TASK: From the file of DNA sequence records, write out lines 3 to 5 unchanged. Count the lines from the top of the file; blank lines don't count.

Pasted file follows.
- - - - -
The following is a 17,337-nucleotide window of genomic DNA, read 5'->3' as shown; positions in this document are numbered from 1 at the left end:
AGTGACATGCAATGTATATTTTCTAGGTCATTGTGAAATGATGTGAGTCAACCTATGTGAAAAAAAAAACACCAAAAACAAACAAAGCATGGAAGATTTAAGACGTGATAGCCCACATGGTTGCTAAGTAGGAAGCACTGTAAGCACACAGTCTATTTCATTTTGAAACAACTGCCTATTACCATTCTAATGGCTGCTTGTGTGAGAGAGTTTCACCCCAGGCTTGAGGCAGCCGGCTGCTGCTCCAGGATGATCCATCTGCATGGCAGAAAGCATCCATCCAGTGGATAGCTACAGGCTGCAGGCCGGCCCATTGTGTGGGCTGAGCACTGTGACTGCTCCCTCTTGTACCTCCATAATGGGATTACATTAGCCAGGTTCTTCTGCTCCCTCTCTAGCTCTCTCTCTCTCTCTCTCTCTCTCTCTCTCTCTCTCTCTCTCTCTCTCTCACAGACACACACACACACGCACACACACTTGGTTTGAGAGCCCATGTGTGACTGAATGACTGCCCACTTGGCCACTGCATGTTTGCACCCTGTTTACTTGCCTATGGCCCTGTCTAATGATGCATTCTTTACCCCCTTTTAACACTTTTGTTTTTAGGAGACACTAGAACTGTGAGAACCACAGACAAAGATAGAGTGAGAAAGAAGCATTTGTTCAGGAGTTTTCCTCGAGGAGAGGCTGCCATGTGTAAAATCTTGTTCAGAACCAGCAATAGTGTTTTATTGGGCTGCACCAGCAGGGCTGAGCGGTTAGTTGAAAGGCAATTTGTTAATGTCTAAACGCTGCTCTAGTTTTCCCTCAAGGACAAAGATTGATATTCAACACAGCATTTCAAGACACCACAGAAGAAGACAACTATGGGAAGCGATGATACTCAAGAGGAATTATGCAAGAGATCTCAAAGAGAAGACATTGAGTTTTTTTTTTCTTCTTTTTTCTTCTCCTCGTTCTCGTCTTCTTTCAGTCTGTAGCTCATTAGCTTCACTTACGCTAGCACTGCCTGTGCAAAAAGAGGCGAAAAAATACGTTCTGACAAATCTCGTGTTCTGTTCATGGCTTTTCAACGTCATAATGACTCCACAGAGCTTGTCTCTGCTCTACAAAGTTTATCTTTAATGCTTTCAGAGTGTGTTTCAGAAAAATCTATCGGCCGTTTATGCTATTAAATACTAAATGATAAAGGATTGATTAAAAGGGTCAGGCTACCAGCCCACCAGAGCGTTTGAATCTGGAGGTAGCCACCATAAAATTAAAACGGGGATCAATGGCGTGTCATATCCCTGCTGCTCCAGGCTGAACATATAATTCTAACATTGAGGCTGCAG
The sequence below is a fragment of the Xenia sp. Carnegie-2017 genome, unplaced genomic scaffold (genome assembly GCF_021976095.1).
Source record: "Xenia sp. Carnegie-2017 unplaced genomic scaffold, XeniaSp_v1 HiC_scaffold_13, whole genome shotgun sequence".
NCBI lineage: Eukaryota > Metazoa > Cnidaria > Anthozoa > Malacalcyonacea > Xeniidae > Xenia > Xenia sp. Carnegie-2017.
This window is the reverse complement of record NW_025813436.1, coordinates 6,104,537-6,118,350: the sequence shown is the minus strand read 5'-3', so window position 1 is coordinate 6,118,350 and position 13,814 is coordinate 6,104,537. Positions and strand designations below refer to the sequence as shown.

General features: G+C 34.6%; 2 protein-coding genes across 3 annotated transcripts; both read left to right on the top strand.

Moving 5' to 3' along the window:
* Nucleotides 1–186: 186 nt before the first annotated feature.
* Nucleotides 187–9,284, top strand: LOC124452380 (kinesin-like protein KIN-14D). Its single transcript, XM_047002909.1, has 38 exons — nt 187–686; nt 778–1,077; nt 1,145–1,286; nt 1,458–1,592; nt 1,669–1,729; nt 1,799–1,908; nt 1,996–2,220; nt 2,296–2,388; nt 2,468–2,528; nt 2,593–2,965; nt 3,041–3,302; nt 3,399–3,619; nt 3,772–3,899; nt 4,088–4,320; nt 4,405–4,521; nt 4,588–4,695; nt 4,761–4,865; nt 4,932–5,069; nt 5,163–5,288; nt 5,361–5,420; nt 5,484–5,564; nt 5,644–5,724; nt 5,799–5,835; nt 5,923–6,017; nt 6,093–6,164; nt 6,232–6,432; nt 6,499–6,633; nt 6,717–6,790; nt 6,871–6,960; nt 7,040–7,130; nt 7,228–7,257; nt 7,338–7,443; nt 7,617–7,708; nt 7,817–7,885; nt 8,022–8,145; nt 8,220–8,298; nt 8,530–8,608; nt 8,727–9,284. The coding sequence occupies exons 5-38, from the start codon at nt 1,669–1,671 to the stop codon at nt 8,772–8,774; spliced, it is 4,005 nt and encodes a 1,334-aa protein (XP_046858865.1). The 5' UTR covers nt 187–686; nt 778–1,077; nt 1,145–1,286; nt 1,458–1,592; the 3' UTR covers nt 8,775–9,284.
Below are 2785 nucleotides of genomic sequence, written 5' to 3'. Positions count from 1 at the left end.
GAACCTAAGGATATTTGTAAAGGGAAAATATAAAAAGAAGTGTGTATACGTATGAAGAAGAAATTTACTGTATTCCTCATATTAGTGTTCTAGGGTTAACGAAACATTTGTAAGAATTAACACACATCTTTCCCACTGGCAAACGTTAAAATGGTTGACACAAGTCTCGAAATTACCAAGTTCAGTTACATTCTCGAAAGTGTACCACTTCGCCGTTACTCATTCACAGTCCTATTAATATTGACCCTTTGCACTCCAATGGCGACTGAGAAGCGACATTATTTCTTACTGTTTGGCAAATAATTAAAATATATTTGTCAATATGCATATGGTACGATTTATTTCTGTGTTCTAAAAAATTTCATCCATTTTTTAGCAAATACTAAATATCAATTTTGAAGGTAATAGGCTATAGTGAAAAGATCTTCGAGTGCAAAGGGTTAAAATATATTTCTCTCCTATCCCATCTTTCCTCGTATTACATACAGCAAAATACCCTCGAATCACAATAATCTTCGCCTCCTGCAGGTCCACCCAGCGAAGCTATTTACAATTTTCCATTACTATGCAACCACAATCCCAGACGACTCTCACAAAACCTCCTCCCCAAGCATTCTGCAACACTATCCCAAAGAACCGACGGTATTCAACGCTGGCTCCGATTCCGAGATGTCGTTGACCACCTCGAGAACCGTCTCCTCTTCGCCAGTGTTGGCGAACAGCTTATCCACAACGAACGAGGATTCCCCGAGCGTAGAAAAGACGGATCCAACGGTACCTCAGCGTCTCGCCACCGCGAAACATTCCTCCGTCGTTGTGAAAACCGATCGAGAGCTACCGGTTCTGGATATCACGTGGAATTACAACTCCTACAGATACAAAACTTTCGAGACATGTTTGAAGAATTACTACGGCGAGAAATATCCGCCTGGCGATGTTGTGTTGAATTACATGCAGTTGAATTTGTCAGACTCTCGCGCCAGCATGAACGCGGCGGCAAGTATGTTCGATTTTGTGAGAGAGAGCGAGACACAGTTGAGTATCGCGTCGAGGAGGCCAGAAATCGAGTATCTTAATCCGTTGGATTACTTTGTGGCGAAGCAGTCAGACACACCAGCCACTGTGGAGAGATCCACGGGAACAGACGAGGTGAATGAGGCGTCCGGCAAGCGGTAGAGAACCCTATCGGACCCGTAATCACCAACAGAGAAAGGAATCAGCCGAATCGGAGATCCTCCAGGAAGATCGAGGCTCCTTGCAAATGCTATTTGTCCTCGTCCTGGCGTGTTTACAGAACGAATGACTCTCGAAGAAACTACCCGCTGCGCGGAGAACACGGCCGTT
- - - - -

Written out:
The sequence below is a fragment of the Xenia sp. Carnegie-2017 genome, unplaced genomic scaffold (genome assembly GCF_021976095.1).
Source record: "Xenia sp. Carnegie-2017 unplaced genomic scaffold, XeniaSp_v1 HiC_scaffold_13, whole genome shotgun sequence".
NCBI lineage: Eukaryota > Metazoa > Cnidaria > Anthozoa > Malacalcyonacea > Xeniidae > Xenia > Xenia sp. Carnegie-2017.